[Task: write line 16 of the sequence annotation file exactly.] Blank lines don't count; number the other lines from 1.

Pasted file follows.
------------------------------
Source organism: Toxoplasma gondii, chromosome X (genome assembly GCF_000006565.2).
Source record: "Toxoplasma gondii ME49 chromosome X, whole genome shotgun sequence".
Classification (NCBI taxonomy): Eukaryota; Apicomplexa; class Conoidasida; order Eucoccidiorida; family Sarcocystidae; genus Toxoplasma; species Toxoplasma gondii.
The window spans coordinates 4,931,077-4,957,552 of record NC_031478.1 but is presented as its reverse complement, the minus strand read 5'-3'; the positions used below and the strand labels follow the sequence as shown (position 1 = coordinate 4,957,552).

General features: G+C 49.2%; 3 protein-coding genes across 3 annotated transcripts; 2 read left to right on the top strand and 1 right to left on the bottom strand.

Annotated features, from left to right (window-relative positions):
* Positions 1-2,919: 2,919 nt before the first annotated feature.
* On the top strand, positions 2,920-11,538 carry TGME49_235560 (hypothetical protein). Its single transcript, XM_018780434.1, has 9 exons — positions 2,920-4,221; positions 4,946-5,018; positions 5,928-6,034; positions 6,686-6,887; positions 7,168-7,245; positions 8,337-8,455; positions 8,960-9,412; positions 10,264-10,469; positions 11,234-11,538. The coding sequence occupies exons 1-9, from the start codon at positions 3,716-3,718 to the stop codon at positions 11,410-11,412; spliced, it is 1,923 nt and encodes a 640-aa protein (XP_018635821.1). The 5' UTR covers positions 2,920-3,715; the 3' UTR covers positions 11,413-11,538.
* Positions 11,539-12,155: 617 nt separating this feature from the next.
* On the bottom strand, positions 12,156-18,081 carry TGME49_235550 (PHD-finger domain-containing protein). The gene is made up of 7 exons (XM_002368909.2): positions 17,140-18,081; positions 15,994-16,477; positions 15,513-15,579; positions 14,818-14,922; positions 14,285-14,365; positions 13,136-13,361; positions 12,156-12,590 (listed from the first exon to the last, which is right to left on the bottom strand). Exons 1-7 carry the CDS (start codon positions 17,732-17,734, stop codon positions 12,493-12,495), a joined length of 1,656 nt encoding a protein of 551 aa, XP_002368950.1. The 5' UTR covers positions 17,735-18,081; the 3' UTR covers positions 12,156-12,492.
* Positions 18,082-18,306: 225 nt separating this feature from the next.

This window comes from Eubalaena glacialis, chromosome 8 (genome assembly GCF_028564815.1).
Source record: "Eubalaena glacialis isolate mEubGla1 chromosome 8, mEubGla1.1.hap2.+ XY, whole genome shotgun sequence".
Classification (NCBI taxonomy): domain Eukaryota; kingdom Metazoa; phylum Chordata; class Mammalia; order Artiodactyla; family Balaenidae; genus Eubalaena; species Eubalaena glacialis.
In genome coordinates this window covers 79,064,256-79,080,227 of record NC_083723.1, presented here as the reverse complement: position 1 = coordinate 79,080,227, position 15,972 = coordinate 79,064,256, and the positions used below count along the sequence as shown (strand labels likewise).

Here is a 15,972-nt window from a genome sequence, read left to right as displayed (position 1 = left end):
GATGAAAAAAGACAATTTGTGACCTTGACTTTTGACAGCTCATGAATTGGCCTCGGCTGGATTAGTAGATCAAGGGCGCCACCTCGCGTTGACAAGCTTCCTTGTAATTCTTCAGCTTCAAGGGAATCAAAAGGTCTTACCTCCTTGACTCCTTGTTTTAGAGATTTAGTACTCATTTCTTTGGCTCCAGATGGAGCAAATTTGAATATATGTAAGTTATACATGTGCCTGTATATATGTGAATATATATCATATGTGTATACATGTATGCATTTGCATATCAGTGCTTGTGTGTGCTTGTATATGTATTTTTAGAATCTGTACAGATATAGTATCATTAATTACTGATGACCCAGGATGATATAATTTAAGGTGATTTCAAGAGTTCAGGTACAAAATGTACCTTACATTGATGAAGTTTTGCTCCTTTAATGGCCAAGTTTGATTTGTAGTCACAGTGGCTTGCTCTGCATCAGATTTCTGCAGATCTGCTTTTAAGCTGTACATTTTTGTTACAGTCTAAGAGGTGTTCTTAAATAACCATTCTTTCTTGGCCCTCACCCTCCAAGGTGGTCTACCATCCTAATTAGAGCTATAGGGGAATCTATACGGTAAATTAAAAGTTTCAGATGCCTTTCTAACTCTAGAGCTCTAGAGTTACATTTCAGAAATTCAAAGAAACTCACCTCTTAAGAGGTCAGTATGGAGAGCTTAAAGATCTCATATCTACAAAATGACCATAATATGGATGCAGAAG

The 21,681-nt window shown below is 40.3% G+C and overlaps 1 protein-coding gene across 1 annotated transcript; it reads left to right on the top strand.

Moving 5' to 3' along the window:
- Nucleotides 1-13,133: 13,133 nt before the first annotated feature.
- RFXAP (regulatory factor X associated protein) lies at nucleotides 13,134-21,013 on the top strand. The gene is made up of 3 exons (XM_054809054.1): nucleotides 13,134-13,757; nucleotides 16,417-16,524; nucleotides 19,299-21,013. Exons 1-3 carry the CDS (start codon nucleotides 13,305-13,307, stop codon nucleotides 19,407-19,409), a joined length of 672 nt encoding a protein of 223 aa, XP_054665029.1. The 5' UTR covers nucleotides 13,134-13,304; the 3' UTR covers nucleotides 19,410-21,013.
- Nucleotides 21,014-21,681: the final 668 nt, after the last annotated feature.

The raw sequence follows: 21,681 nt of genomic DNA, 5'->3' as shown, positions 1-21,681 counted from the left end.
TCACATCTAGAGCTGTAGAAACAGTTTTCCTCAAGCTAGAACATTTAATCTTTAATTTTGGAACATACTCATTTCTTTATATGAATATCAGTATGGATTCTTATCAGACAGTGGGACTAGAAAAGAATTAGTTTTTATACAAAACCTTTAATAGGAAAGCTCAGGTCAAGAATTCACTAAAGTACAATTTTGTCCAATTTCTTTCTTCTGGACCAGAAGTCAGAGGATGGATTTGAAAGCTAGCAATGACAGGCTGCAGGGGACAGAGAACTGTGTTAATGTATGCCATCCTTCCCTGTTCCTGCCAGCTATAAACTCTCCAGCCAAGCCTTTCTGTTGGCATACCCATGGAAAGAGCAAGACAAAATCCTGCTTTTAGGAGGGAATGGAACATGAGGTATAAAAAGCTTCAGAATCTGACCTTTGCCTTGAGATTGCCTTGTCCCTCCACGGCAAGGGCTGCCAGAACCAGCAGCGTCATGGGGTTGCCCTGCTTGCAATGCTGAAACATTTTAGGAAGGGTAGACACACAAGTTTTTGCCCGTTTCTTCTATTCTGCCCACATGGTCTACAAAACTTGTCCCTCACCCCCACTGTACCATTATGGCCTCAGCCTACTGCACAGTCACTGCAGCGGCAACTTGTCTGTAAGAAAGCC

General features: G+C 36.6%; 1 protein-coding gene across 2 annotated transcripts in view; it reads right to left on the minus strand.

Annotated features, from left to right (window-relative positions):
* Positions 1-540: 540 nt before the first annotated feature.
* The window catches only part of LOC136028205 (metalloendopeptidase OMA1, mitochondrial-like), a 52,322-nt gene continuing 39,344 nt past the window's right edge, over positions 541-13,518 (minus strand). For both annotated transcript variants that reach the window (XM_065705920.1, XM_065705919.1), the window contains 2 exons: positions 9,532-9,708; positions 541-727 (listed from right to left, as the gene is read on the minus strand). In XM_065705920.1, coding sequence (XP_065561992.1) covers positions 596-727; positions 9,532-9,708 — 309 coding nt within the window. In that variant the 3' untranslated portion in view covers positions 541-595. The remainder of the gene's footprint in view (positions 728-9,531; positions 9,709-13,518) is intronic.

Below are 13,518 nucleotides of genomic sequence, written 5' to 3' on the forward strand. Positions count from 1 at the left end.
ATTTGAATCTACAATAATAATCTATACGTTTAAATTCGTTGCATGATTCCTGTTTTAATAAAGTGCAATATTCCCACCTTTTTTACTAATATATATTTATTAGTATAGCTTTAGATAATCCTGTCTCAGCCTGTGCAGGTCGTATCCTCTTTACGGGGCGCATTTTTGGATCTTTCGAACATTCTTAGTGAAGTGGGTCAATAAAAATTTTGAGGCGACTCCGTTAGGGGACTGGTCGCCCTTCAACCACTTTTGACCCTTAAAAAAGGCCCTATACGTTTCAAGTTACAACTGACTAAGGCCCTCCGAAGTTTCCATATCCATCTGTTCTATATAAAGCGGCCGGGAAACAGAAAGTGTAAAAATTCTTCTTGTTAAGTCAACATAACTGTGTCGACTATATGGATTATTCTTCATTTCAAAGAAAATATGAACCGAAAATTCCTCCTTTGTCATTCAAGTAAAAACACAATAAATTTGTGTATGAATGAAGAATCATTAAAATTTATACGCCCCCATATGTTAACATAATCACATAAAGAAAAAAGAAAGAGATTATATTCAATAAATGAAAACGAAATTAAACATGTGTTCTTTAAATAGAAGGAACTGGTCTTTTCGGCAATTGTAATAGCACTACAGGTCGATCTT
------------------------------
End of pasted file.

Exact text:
Here is a 15,972-nt window from a genome sequence, read left to right as displayed (position 1 = left end):